Carthage will send two seniors to the Class 4 State Track and Field Championships this weekend in Jefferson City in Stefan Stokes and Kaylee Morgan.
Stokes, who will compete in the 110 hurdles, is the only Tiger crowned sectional champion at last week’s Sectional 3 meet at West Plains, while Morgan, who at times scored 40 points per meet for Carthage, goes to state after finishing fourth at sectionals in the 100 meter dash, third in the long jump, third in the 4x100 relay and second in the 200.
Needless to say, the Tigers and coach Andy Youngworth will have a difficult time replacing that much production.
Morgan has been to state before, and competed in four events last year, while Stokes is making his first trip.
“It’s been chill and mellow, but also serious,” Morgan said of workouts this week. “We’ve got to be serious. Like coach Youngworth said, there’s nothing we can improve on, we just have to stay in shape and keep doing what we’ve been doing. It’s all up to us now.”
Stokes said he’s anticipating an “insane” experience at the meet, which will be held on Friday and Saturday at Lincoln University.
“I’ve been running track for four years, and this is the first time I’ve made it to state,” he said. “It’s kind of unbelievable. On state day it’s going to be quite an experience.”
Morgan jumped 17-00 in the long jump at the sectional meet, despite entering with a seed distance of 18-06, her personal record for the event. She finished the 100 in 12.83, and completed the 200 in 26.67. The 4x100 relay team, which Morgan anchors again this year, finished in 50.47 with sophomores Amy Keller, Sierra Barrett and Amanda Shannon joining her.
Since she’s been to state before, Morgan has been able to tell her teammates about what to expect.
“I just tell them to relax,” she said. “People are fast up there. It’s just an experience. It’s a good time. It’s something you can look forward to it. It’s a lot of fun. People are serious up there, too. You’ll come here and have our home track meet and people are just goofing around, talking and having a good time, but you get up there and there’s no talking. Everyone is so serious.”
Stokes, who won the 110 hurdles at sectionals in 15.03, said he’s not nervous heading into his first and final state meet.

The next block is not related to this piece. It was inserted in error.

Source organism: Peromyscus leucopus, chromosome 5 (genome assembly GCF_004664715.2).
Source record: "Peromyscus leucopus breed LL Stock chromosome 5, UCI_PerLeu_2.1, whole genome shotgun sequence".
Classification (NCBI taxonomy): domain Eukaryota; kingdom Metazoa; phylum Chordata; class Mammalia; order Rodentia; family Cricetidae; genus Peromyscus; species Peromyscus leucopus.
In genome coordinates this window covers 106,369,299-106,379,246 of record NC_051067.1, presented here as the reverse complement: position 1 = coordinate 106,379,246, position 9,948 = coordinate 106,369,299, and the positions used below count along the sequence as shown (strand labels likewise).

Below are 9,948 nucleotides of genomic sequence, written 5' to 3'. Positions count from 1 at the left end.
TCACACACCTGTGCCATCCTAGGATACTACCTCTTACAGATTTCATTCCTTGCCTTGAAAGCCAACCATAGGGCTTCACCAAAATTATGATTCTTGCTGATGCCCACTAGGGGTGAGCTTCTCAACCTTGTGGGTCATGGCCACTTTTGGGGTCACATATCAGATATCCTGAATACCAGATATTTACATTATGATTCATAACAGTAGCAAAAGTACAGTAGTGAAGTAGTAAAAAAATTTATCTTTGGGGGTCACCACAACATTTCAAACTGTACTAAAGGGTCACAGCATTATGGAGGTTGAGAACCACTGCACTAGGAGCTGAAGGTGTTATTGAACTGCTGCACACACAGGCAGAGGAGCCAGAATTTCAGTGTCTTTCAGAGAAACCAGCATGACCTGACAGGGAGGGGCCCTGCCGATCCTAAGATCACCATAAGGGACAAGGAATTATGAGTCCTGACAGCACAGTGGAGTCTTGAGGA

“I’m really looking forward to it,” he said. “I seldom ever get nervous before a race. If anything, I’m down in the blocks playing games with the other guys and just messing around.”
Both have mixed feelings about ending their high school careers. Morgan, who will continue her track career at Missouri Southern, said it’s both exciting and sad.
“I’m going to miss everybody,” she said. “All the coaches, they’ve been so good to me and I love them all. I’m going to miss seeing them every day at practice and joking around with them. I’m sure I’ll see them around. I’m still living at home down the street, so I’m sure I’ll see them, just not at practice anymore.”
Stokes said he’ll miss his coaches, too, among other things.
“As weird as it sounds, the insane workouts, the coaches yelling at us to go faster, just the everyday routine,” he said.
Morgan said one of her favorite moments of the season was setting her personal record in the long jump.
“That was a big deal,” she said.
She also enjoyed placing first in districts, and competing at the KU Relays in Lawrence, Kan.
“I’ve loved it all,” she said. “This has been a really good season for track.”
Stokes said his highlights include winning at conference and almost setting a conference record, as well as being crowned district and sectional champion, qualifying for the KU Relays and winning at the Pitt State Relays.
“Seeing as I had never been to sectionals before this year, the sectional win was kind of a big one for me,” he said. “Obviously, state is going to be a big one too.”
Youngworth said he hopes Stokes’ only trip to state is a positive one.
“If he runs his time from districts, he’s got a chance to get to the finals,” Youngworth said. “He’s going to be missed. He’s a hard worker and a very-talented individual.”
As for Morgan, Youngworth said he hopes to replace her with four or five others improving to help pick up the load.
“She’s never been hurt, never missed a day of practice,” he said. “To have a girl who’s gotten faster over four years is a testament to her work ethic. It’s been a pretty stress-free four years coaching her. I’m looking forward to her getting to the next level. I don’t know how good she can be at the college level. I’ve seen our kids go over there to Missouri Southern and get a lot better. I think she’s going to have a great college career. I think she’ll be pretty special.”